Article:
Monday, July 16, 2012
Swings, roundabouts and goosenecks
RW entered the second of the Offshore Iceberg races last Saturday with Ruth on the helm and Kev in the pit. The forecast looked favourable with a WNW 10-15 inshore and 15-20 offshore breeze. What we experienced was 5-10 W inshore and 10-25 SW offshore! We started near the back of the fleet for the spinnaker start as we stepped through the first hoist of the new Asymmetric Power Cruiser (APC) Spinnaker fitted with ATN Sock and flying off the spinnaker pole. By the time I finished setting up we had slipped back, but we still managed to keep our nose abreast with Escapade (Nolex 30) and ahead of Goodlife2 (Beneteau 39). The APC looked flash with her black on blue stripes and was certainly easy on the eye compared to the brighter colours.
The run down the bay saw Ruth concentrating hard to maintain course in the deep running conditions as skip bounced around the deck like a 10 year old on raspberry cordial......ok I like to think I moved that quick! The APC is a 1.5oz cloth and in the light air tended to collapse. As we made our way down toward the heads we gybed toward Nelson Bay. Goodlife2 slipped by and we dropped in directly behind her. Using our APC to block the breeze in Goodlife2 's spinnaker it quickly collapsed and we sailed on by....great slam dunk by the rookie helm!
After checking in with Port Stephens Marine Rescue, we cleared the heads and came up onto the breeze holding around 130 deg, hitting right on our VPP target speed of 7.2 knots. Another gybe and we started our reach north in beautiful conditions, all the while I was experimenting with different pole heights, positions and tack lengths for the new APC. Gybing with the sock is safer as there is little chance of snagging or ripping, however is a tad slower until I get the technique down pat.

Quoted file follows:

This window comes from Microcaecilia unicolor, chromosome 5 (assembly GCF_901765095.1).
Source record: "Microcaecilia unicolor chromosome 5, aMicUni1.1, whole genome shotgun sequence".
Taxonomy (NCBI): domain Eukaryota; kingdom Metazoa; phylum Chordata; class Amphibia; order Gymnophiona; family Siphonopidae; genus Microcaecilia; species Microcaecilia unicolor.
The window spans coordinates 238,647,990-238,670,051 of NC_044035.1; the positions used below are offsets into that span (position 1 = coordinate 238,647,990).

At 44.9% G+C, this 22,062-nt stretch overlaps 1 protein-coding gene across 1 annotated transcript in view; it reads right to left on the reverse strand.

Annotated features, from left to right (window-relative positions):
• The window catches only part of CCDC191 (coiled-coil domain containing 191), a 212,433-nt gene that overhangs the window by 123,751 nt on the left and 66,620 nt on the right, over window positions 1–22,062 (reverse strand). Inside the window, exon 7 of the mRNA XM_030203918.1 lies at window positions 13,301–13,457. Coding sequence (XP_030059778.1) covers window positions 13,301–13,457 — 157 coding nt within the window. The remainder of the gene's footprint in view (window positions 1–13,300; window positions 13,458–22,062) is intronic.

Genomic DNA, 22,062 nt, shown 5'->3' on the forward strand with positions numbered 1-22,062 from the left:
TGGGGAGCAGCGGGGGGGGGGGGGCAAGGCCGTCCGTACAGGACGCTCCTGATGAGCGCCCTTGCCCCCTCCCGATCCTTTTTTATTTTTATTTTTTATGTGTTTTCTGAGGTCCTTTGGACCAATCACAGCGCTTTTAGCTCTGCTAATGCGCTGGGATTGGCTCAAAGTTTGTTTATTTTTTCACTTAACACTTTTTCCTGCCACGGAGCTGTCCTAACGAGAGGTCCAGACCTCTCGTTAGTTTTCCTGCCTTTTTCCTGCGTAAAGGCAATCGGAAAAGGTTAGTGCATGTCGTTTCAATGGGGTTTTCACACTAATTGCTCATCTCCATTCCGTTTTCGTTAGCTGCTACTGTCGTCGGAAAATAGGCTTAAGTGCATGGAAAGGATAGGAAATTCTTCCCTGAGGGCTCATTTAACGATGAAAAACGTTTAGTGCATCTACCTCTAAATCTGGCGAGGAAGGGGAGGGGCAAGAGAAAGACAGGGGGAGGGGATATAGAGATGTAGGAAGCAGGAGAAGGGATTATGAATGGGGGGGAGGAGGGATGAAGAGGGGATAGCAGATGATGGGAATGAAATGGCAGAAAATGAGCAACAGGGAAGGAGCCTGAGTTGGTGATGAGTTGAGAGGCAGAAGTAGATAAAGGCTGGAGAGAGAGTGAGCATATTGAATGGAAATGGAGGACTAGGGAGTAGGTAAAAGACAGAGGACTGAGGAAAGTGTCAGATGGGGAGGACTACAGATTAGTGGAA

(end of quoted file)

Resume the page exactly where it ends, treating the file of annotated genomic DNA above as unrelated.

As Ruth headed RW further onto the wind we found she could hold the APC to 50 deg with tack down to the deck. Now came the task of dousing whilst on the wind. We flew the #2 but it didn't provide any blanketing effect really, so I hauled down the sock on the outside of the #2, Ruth quickly belayed the halyard and I stowed the APC below via the main hatch. The better scenario will be to drop it straight down the forward hatch. All the while the breeze intensified quickly rising to 20 knots then 25 knots. We started to luff up and I quickly whipped in the mainsail #1 reef. As I tensioned the main halyard the gooseneck reefing hook bolt pulled out leaving only 20mm of bolt holding the boom to the gooseneck! We quickly dropped the main and boom to the deck and secured the gooseneck bolt before we damaged the sail or boom or ourselves.
The breeze had increased rapidly as the front moved through gusting 25 knots, so it was motor on, headsail out and beer in hand as Ruth headed RW back home. Unfortunately this was to be our first (hopefully last) DNF. As they say, swings and roundabouts.....today it was RW's turn.
Besides the breakage, it was a great day on the water and Ruth did an excellent job helming from levaing the mooring, racing all day and back onto the mooring. All the time maintaining her concentration despite never having sailed offshore in her life!
So repairs are underway with a new bolt to be welded to the reefing horns and then RW is back for more next week.........and I think I will get the new Symmetrical out of the bag.